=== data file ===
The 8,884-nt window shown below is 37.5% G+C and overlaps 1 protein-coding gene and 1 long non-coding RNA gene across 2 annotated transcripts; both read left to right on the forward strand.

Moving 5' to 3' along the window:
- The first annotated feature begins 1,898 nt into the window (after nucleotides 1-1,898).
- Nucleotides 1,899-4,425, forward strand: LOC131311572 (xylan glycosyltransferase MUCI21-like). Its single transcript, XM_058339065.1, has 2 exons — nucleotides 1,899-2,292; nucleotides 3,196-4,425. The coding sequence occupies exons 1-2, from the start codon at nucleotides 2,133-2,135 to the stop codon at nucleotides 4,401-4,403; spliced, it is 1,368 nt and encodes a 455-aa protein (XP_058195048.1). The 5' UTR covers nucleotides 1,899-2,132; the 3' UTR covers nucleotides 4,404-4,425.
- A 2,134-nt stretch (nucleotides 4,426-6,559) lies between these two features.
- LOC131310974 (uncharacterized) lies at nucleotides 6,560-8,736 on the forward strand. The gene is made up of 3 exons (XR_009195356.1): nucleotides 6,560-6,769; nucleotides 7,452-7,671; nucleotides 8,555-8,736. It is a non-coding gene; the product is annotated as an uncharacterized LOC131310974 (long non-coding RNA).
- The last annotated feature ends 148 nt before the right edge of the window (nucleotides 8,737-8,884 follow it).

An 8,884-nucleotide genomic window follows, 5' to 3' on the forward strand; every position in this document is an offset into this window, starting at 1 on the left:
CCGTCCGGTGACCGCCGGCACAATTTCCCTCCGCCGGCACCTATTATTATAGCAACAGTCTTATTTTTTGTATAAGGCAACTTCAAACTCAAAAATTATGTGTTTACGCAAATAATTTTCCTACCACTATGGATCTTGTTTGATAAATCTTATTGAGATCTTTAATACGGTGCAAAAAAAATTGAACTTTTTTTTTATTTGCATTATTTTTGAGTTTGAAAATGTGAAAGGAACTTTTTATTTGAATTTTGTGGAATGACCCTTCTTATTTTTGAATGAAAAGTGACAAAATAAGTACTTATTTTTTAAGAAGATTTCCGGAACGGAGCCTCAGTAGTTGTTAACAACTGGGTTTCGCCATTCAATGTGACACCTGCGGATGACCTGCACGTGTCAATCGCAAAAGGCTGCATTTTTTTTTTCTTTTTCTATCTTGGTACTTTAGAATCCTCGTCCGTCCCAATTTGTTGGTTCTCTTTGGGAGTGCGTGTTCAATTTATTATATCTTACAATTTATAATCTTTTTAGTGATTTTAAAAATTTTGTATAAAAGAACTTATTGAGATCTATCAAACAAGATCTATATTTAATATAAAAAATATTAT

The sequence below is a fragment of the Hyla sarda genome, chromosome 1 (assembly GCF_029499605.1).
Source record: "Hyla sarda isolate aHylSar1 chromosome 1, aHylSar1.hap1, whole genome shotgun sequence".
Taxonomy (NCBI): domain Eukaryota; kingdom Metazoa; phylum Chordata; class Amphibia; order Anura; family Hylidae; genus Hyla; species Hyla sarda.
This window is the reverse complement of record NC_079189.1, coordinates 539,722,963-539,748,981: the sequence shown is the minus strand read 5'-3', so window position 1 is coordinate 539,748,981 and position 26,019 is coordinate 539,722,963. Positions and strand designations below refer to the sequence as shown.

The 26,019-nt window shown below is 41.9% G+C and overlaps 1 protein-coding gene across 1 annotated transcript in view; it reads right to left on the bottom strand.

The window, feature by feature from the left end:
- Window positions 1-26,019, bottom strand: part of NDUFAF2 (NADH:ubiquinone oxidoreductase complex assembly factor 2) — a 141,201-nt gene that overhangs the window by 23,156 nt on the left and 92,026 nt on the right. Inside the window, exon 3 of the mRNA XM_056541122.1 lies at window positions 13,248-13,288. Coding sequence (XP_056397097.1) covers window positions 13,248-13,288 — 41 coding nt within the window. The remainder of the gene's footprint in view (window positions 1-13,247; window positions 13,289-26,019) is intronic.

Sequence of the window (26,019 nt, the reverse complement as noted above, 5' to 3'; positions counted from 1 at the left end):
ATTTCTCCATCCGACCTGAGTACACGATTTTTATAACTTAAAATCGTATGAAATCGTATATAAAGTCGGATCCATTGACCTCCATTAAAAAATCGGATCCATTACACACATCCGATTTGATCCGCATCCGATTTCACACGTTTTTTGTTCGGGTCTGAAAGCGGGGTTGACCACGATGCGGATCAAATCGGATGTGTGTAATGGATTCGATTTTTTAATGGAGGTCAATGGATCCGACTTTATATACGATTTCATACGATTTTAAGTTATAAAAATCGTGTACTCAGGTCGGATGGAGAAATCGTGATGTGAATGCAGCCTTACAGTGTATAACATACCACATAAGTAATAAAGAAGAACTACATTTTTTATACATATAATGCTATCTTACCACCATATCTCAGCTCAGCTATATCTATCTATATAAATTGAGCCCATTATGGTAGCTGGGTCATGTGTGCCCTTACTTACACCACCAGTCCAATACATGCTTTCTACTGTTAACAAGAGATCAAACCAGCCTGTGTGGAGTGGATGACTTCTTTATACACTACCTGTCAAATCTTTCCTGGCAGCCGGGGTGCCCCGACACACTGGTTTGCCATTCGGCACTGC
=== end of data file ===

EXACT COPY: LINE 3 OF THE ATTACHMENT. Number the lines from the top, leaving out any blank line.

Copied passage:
- The first annotated feature begins 1,898 nt into the window (after nucleotides 1-1,898).